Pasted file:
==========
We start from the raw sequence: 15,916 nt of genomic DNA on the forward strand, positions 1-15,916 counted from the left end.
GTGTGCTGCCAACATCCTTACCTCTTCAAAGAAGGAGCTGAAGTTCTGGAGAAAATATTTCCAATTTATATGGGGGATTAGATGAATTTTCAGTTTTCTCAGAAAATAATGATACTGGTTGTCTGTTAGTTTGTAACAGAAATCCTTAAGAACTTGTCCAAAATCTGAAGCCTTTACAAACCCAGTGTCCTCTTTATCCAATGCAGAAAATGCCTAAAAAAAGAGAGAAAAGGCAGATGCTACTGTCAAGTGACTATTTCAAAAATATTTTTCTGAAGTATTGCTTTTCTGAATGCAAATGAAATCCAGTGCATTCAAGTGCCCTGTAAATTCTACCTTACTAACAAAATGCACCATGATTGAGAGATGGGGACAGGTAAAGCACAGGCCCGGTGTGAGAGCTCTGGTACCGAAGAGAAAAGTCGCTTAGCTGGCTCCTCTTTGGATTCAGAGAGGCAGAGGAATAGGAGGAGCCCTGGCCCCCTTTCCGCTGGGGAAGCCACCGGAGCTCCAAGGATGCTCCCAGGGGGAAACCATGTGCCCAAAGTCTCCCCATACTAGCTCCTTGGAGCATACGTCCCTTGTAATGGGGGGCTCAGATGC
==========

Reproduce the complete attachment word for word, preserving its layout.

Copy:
We start from the raw sequence: 15,916 nt of genomic DNA on the forward strand, positions 1-15,916 counted from the left end.
GTGTGCTGCCAACATCCTTACCTCTTCAAAGAAGGAGCTGAAGTTCTGGAGAAAATATTTCCAATTTATATGGGGGATTAGATGAATTTTCAGTTTTCTCAGAAAATAATGATACTGGTTGTCTGTTAGTTTGTAACAGAAATCCTTAAGAACTTGTCCAAAATCTGAAGCCTTTACAAACCCAGTGTCCTCTTTATCCAATGCAGAAAATGCCTAAAAAAAGAGAGAAAAGGCAGATGCTACTGTCAAGTGACTATTTCAAAAATATTTTTCTGAAGTATTGCTTTTCTGAATGCAAATGAAATCCAGTGCATTCAAGTGCCCTGTAAATTCTACCTTACTAACAAAATGCACCATGATTGAGAGATGGGGACAGGTAAAGCACAGGCCCGGTGTGAGAGCTCTGGTACCGAAGAGAAAAGTCGCTTAGCTGGCTCCTCTTTGGATTCAGAGAGGCAGAGGAATAGGAGGAGCCCTGGCCCCCTTTCCGCTGGGGAAGCCACCGGAGCTCCAAGGATGCTCCCAGGGGGAAACCATGTGCCCAAAGTCTCCCCATACTAGCTCCTTGGAGCATACGTCCCTTGTAATGGGGGGCTCAGATGC